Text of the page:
Getting an euthanasia permit, the drug itself and the state doctor's fee cost a lot of money, which, of course, would be of no moment anymore. Mercifully enough, no legal witnesses were required. The medical committee had examined Luce, had given their verdict and signed the prescription of the mercy drug. The patient was free to die of his or her own hand. The attending physician would discreetly wait in another room and would be summoned to verify the termination of the life processes of the euthanasee. Official documents would be presented and signed and the mortal remains of the deceased would be taken care of.
Rachel wanted it all to end as long as it was still light, as long as they could behold each other. She took the tiny capsule out of her dress-pocket. She held it tight, her glance not daring to leave the London futuristic skyline. She stiffened her dry lips and made the third attempt to look at the woman she'd presently put to sleep.
"Don't look at me" came Luce's hoarse whisper and she stopped in mid-motion. She couldn't, though, resist from having at the corner of her visual field the outline, albeit malformed, of her woman's face.
"Don't look at me" her voice was heard again, husky, dry-swallowing.
Rachel couldn't take it anymore. She put her palms over her face. She felt her stomach-muscles and diaphragm tense and thought she'd let out a shrill cry, almost like that time. That time when she felt she'd have to shout for her life, she'd shout her love for all to hear. That time, it worked. Would it work now, if she were to try it? Would a clearly pronounced "you're a wanker, Grim Reaper!" make things as they were?
As they were… but when? She now, at the eleventh hour, realized that you can't freeze time, you can't encapsule yourself into a fine moment, as you would stuff an animal or capture a snapshot. And, even if the Godhead deemed it meet to gratify such a preposterous demand, which moment would she choose, to cherish for all eternity?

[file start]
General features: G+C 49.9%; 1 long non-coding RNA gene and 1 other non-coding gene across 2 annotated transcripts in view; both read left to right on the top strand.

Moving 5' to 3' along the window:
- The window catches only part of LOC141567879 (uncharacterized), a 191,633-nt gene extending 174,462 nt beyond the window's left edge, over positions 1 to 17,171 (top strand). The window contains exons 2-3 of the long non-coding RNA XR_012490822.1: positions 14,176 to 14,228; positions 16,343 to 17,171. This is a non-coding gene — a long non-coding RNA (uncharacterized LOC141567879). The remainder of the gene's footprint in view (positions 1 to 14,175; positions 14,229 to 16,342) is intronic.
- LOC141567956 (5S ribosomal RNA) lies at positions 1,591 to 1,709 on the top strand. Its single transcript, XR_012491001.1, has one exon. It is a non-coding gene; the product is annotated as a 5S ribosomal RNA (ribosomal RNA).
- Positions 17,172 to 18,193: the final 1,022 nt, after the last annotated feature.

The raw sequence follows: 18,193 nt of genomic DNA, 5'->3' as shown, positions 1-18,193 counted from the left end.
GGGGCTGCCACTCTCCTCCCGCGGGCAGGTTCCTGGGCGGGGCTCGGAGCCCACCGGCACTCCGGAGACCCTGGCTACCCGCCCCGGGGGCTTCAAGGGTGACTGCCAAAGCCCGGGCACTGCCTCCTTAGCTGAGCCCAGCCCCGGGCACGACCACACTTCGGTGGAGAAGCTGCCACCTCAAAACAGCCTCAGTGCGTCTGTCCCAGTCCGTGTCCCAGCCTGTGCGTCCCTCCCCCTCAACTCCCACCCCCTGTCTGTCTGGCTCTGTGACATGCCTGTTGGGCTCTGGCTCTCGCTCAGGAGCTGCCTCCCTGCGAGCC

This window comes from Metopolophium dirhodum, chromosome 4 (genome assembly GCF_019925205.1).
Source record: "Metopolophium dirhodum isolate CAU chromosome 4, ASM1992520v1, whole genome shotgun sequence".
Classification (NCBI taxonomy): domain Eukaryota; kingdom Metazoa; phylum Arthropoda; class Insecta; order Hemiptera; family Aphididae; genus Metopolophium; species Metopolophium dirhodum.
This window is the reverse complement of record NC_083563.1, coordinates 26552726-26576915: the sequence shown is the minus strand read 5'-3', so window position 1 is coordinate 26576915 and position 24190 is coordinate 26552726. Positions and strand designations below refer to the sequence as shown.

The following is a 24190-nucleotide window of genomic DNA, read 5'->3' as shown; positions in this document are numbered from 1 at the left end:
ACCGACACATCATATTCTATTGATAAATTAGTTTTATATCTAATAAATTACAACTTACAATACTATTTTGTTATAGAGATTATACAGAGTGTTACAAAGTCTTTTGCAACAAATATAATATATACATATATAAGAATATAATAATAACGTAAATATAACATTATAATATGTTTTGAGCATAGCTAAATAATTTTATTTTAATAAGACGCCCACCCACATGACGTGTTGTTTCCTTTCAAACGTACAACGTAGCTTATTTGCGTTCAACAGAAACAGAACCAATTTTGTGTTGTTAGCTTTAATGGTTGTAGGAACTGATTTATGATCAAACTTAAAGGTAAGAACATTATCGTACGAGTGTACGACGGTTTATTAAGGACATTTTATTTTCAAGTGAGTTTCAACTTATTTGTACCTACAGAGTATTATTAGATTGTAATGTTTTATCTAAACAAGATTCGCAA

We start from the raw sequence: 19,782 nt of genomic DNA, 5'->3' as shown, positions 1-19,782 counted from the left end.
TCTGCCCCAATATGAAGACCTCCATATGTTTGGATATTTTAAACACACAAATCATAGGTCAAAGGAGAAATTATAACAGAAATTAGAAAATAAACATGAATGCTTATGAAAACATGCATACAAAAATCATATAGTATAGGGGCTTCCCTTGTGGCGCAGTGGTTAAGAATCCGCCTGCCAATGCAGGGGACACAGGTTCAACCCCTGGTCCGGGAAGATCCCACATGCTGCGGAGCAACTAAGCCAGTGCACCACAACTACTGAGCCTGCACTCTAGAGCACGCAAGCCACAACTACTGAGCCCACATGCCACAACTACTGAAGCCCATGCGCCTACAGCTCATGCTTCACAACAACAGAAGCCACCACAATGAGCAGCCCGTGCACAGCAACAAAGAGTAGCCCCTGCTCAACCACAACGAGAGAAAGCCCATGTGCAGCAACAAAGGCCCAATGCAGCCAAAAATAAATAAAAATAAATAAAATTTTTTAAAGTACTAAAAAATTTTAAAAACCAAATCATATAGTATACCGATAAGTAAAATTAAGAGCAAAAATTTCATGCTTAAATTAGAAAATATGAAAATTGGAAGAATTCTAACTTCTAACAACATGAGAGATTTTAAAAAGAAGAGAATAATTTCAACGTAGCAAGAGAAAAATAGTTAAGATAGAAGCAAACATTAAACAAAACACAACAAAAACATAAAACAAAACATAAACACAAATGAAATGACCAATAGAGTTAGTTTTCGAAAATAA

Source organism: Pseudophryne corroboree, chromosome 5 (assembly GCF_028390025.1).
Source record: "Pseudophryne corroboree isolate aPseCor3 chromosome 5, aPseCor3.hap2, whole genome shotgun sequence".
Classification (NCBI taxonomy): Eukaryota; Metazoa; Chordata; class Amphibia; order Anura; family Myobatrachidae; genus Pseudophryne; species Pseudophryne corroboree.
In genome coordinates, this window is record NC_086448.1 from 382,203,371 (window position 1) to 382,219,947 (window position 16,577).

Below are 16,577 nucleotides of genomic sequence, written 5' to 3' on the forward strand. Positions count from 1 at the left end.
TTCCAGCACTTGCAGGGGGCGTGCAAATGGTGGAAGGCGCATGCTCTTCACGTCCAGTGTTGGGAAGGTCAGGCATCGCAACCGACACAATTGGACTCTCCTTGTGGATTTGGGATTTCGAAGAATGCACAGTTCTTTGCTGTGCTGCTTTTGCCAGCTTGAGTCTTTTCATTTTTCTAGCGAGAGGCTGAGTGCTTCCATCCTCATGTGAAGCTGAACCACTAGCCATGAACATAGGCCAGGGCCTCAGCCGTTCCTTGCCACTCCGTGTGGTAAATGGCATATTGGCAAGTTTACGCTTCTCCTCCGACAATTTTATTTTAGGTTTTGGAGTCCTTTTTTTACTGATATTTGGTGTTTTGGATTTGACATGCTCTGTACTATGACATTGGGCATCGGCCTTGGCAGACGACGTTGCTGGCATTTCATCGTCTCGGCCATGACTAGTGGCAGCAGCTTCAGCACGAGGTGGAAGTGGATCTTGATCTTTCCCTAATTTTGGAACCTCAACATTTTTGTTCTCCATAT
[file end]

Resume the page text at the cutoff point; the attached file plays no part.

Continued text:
"Do you remember?" came the question from the woman in bed, as if having read Rachel's mind.
"Yes" was all Rachel could say.
Yes, she remembered all she had to, which had nothing to do with her mental capability, because everything – she now knew – she had seen with her heart's eyes. With the look of love. And she wouldn't have to remember anything other than the love, the true love she felt for Luce. Love that regenerated itself every passing second, love that perpetuated itself with every look.
And through all these long years, these endless separate and unique moments, she could distinctly remember the fateful three seconds, those fated to bring the two women together forever. The three seconds during which they exchanged their very first look, the look of love.
"Will you… put… it… into my mouth?" came her plea.
Trembling and half-swooning from emotion and fatigue, she extended her hand. She held the capsule between thumb and index, while with the back of the other fingers she felt, slowly, agonizingly, her way towards Luce's mouth. She reached her chin, felt lumps, blobs and creases, found her lips, her once lovely and now even more dear lips and shoved the death-drug inside. Prayed for instant death. Hers and hers. She felt her guts decompose, half-bent over, her weary feet ready to give. She blindly groped for Luce's hand. Found it, held it.
"Don't forget me" came her last words.
The years since these words were first spoken blasted through Rachel like a hurricane. She barely had stamina left to sit up, yet she did and thought she'd die first, then and there.
"I won't remember anything else" she uttered.
And she kept holding the hand of her love. Felt the weak pulse grow weaker, butterfly-like, even weaker. She then felt nothing more.
Now that the spell had been broken, she could turn and look again at the person who made her realize what true love is. Now she could let her tears flow, the last ones she ever would. Now she would see if her prayer, her unuttered wish to vanquish the horror of the moment gone, had been answered.
She turned and looked at her beloved one. The miracle had been wrought. She was beautiful, young and radiant. She had the look of love.